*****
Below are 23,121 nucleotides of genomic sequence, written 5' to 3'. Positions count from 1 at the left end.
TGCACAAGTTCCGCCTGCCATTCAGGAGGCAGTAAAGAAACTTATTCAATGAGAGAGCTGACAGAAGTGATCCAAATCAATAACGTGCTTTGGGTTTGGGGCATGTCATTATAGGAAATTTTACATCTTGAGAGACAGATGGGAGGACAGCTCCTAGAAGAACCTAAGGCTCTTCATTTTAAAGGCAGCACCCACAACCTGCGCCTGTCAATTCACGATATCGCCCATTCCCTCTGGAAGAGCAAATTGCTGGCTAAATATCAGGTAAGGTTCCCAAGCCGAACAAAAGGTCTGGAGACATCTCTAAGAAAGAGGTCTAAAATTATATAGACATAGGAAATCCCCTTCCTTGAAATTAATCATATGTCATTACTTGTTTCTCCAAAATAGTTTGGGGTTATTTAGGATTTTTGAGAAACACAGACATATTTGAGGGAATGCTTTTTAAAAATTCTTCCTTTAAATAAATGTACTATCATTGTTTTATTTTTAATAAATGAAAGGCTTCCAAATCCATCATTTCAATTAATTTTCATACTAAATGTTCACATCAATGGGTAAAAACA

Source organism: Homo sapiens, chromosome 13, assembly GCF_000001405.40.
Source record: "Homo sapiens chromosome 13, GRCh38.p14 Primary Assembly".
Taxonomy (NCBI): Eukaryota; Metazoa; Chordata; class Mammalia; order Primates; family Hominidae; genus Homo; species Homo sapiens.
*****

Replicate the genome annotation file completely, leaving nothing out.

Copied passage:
Below are 23,121 nucleotides of genomic sequence, written 5' to 3'. Positions count from 1 at the left end.
TGCACAAGTTCCGCCTGCCATTCAGGAGGCAGTAAAGAAACTTATTCAATGAGAGAGCTGACAGAAGTGATCCAAATCAATAACGTGCTTTGGGTTTGGGGCATGTCATTATAGGAAATTTTACATCTTGAGAGACAGATGGGAGGACAGCTCCTAGAAGAACCTAAGGCTCTTCATTTTAAAGGCAGCACCCACAACCTGCGCCTGTCAATTCACGATATCGCCCATTCCCTCTGGAAGAGCAAATTGCTGGCTAAATATCAGGTAAGGTTCCCAAGCCGAACAAAAGGTCTGGAGACATCTCTAAGAAAGAGGTCTAAAATTATATAGACATAGGAAATCCCCTTCCTTGAAATTAATCATATGTCATTACTTGTTTCTCCAAAATAGTTTGGGGTTATTTAGGATTTTTGAGAAACACAGACATATTTGAGGGAATGCTTTTTAAAAATTCTTCCTTTAAATAAATGTACTATCATTGTTTTATTTTTAATAAATGAAAGGCTTCCAAATCCATCATTTCAATTAATTTTCATACTAAATGTTCACATCAATGGGTAAAAACA

Source organism: Homo sapiens, chromosome 13, assembly GCF_000001405.40.
Source record: "Homo sapiens chromosome 13, GRCh38.p14 Primary Assembly".
Taxonomy (NCBI): Eukaryota; Metazoa; Chordata; class Mammalia; order Primates; family Hominidae; genus Homo; species Homo sapiens.